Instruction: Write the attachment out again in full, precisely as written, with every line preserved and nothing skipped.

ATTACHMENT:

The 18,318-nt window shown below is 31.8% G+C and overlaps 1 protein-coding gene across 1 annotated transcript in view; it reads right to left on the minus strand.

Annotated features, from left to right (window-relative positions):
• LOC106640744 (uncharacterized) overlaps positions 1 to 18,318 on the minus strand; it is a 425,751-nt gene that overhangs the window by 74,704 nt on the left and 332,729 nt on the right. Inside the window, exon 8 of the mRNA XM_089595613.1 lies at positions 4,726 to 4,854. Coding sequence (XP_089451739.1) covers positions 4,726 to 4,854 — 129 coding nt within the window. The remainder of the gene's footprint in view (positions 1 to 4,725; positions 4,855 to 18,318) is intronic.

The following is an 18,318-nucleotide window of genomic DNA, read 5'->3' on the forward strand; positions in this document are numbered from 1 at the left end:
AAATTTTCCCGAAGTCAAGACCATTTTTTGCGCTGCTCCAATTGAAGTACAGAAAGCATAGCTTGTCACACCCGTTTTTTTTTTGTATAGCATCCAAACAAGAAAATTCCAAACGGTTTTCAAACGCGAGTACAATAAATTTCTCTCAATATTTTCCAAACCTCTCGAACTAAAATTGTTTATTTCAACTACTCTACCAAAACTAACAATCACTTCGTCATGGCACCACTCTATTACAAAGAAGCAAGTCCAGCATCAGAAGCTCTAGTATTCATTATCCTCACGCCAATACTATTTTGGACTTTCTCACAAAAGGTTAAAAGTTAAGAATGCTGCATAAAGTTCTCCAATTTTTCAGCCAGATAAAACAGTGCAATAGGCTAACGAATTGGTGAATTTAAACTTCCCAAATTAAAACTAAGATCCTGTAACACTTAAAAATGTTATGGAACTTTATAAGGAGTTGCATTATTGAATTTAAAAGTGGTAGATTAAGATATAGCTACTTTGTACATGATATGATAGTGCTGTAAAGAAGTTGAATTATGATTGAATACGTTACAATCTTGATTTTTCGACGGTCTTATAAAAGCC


The 18,318-nt window shown below is 31.8% G+C and overlaps 1 protein-coding gene across 1 annotated transcript in view; it reads right to left on the minus strand.

Annotated features, from left to right (window-relative positions):
• LOC106640744 (uncharacterized) overlaps positions 1 to 18,318 on the minus strand; it is a 425,751-nt gene that overhangs the window by 74,704 nt on the left and 332,729 nt on the right. Inside the window, exon 8 of the mRNA XM_089595613.1 lies at positions 4,726 to 4,854. Coding sequence (XP_089451739.1) covers positions 4,726 to 4,854 — 129 coding nt within the window. The remainder of the gene's footprint in view (positions 1 to 4,725; positions 4,855 to 18,318) is intronic.

The following is an 18,318-nucleotide window of genomic DNA, read 5'->3' on the forward strand; positions in this document are numbered from 1 at the left end:
AAATTTTCCCGAAGTCAAGACCATTTTTTGCGCTGCTCCAATTGAAGTACAGAAAGCATAGCTTGTCACACCCGTTTTTTTTTTGTATAGCATCCAAACAAGAAAATTCCAAACGGTTTTCAAACGCGAGTACAATAAATTTCTCTCAATATTTTCCAAACCTCTCGAACTAAAATTGTTTATTTCAACTACTCTACCAAAACTAACAATCACTTCGTCATGGCACCACTCTATTACAAAGAAGCAAGTCCAGCATCAGAAGCTCTAGTATTCATTATCCTCACGCCAATACTATTTTGGACTTTCTCACAAAAGGTTAAAAGTTAAGAATGCTGCATAAAGTTCTCCAATTTTTCAGCCAGATAAAACAGTGCAATAGGCTAACGAATTGGTGAATTTAAACTTCCCAAATTAAAACTAAGATCCTGTAACACTTAAAAATGTTATGGAACTTTATAAGGAGTTGCATTATTGAATTTAAAAGTGGTAGATTAAGATATAGCTACTTTGTACATGATATGATAGTGCTGTAAAGAAGTTGAATTATGATTGAATACGTTACAATCTTGATTTTTCGACGGTCTTATAAAAGCC